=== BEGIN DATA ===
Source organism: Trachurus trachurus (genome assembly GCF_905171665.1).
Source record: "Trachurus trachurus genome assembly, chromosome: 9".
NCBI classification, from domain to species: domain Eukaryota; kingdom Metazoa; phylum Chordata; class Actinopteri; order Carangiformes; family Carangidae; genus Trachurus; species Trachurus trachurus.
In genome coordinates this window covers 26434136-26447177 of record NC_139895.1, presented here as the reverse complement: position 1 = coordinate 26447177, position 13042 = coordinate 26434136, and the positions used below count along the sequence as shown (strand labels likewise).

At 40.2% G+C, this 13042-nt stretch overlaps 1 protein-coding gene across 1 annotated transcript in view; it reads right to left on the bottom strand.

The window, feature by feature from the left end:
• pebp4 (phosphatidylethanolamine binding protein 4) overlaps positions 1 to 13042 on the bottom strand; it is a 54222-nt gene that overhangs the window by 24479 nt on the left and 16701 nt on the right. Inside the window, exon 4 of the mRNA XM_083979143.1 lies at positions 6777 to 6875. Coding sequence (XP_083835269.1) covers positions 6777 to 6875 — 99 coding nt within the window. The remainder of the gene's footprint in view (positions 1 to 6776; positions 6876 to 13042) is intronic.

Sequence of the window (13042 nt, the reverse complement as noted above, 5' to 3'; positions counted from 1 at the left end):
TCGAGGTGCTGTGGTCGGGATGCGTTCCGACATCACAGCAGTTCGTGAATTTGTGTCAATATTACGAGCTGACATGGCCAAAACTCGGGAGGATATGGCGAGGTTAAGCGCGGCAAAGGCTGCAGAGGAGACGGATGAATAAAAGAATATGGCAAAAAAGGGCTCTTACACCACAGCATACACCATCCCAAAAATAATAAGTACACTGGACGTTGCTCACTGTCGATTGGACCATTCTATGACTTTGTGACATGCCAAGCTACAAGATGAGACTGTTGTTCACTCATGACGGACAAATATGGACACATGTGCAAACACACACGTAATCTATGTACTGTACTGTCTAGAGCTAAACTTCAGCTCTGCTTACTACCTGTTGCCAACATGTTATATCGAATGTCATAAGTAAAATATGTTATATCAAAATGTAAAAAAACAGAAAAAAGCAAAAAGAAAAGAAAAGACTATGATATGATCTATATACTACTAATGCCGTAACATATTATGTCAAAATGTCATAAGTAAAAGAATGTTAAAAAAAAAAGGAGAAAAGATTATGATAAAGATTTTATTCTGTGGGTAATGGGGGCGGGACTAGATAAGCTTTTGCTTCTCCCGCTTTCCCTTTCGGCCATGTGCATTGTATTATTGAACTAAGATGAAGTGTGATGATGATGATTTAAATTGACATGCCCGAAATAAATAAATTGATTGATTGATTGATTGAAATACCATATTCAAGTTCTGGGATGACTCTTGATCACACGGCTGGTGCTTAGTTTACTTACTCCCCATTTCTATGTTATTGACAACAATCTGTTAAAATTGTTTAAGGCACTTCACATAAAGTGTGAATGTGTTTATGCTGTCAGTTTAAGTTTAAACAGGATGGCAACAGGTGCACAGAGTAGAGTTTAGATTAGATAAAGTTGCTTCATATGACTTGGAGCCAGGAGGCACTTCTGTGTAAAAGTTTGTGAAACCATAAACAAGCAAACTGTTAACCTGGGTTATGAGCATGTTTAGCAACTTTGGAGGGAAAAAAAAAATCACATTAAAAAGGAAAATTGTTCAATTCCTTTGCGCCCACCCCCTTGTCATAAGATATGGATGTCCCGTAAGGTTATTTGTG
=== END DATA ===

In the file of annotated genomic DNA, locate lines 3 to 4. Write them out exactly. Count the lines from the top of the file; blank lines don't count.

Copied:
NCBI classification, from domain to species: domain Eukaryota; kingdom Metazoa; phylum Chordata; class Actinopteri; order Carangiformes; family Carangidae; genus Trachurus; species Trachurus trachurus.
In genome coordinates this window covers 26434136-26447177 of record NC_139895.1, presented here as the reverse complement: position 1 = coordinate 26447177, position 13042 = coordinate 26434136, and the positions used below count along the sequence as shown (strand labels likewise).